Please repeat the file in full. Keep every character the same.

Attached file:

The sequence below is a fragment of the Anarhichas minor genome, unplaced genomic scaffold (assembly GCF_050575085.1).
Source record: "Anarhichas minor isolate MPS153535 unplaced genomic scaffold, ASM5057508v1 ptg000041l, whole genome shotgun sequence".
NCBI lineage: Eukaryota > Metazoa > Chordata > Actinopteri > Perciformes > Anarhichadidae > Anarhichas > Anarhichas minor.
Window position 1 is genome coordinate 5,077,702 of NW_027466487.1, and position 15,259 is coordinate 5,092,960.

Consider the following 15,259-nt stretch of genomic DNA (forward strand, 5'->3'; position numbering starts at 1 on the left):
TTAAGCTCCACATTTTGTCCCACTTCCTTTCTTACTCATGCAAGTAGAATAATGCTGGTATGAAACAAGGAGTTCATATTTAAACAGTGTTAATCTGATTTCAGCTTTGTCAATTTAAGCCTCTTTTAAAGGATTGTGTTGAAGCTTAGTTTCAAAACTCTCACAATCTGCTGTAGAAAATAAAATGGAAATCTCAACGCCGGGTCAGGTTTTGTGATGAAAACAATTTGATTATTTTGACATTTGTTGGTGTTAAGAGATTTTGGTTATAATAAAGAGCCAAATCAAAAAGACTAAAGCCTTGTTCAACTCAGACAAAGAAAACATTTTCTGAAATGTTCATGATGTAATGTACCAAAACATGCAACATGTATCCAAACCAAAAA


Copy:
The sequence below is a fragment of the Anarhichas minor genome, unplaced genomic scaffold (assembly GCF_050575085.1).
Source record: "Anarhichas minor isolate MPS153535 unplaced genomic scaffold, ASM5057508v1 ptg000041l, whole genome shotgun sequence".
NCBI lineage: Eukaryota > Metazoa > Chordata > Actinopteri > Perciformes > Anarhichadidae > Anarhichas > Anarhichas minor.
Window position 1 is genome coordinate 5,077,702 of NW_027466487.1, and position 15,259 is coordinate 5,092,960.

Consider the following 15,259-nt stretch of genomic DNA (forward strand, 5'->3'; position numbering starts at 1 on the left):
TTAAGCTCCACATTTTGTCCCACTTCCTTTCTTACTCATGCAAGTAGAATAATGCTGGTATGAAACAAGGAGTTCATATTTAAACAGTGTTAATCTGATTTCAGCTTTGTCAATTTAAGCCTCTTTTAAAGGATTGTGTTGAAGCTTAGTTTCAAAACTCTCACAATCTGCTGTAGAAAATAAAATGGAAATCTCAACGCCGGGTCAGGTTTTGTGATGAAAACAATTTGATTATTTTGACATTTGTTGGTGTTAAGAGATTTTGGTTATAATAAAGAGCCAAATCAAAAAGACTAAAGCCTTGTTCAACTCAGACAAAGAAAACATTTTCTGAAATGTTCATGATGTAATGTACCAAAACATGCAACATGTATCCAAACCAAAAA